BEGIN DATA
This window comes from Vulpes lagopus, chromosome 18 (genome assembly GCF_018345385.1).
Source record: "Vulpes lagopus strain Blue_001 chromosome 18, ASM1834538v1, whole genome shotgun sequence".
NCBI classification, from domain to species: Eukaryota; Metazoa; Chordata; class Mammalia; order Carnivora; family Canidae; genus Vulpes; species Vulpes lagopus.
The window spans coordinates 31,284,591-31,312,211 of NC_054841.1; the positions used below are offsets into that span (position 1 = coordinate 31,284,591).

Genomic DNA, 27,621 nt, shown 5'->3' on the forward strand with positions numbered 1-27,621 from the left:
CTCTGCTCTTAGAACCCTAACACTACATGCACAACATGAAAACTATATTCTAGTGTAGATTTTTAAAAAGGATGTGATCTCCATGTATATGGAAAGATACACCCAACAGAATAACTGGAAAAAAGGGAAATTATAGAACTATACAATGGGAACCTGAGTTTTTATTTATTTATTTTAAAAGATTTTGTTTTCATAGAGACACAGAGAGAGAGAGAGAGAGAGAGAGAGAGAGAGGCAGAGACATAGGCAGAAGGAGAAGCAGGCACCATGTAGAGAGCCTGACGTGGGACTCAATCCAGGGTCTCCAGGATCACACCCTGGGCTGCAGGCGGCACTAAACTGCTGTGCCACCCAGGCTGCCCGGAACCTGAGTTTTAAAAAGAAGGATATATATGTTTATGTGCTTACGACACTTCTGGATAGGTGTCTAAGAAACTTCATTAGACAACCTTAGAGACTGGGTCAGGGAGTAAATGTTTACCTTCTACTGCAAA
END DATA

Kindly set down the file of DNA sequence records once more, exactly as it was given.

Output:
This window comes from Vulpes lagopus, chromosome 18 (genome assembly GCF_018345385.1).
Source record: "Vulpes lagopus strain Blue_001 chromosome 18, ASM1834538v1, whole genome shotgun sequence".
NCBI classification, from domain to species: Eukaryota; Metazoa; Chordata; class Mammalia; order Carnivora; family Canidae; genus Vulpes; species Vulpes lagopus.
The window spans coordinates 31,284,591-31,312,211 of NC_054841.1; the positions used below are offsets into that span (position 1 = coordinate 31,284,591).

Genomic DNA, 27,621 nt, shown 5'->3' on the forward strand with positions numbered 1-27,621 from the left:
CTCTGCTCTTAGAACCCTAACACTACATGCACAACATGAAAACTATATTCTAGTGTAGATTTTTAAAAAGGATGTGATCTCCATGTATATGGAAAGATACACCCAACAGAATAACTGGAAAAAAGGGAAATTATAGAACTATACAATGGGAACCTGAGTTTTTATTTATTTATTTTAAAAGATTTTGTTTTCATAGAGACACAGAGAGAGAGAGAGAGAGAGAGAGAGAGAGAGGCAGAGACATAGGCAGAAGGAGAAGCAGGCACCATGTAGAGAGCCTGACGTGGGACTCAATCCAGGGTCTCCAGGATCACACCCTGGGCTGCAGGCGGCACTAAACTGCTGTGCCACCCAGGCTGCCCGGAACCTGAGTTTTAAAAAGAAGGATATATATGTTTATGTGCTTACGACACTTCTGGATAGGTGTCTAAGAAACTTCATTAGACAACCTTAGAGACTGGGTCAGGGAGTAAATGTTTACCTTCTACTGCAAA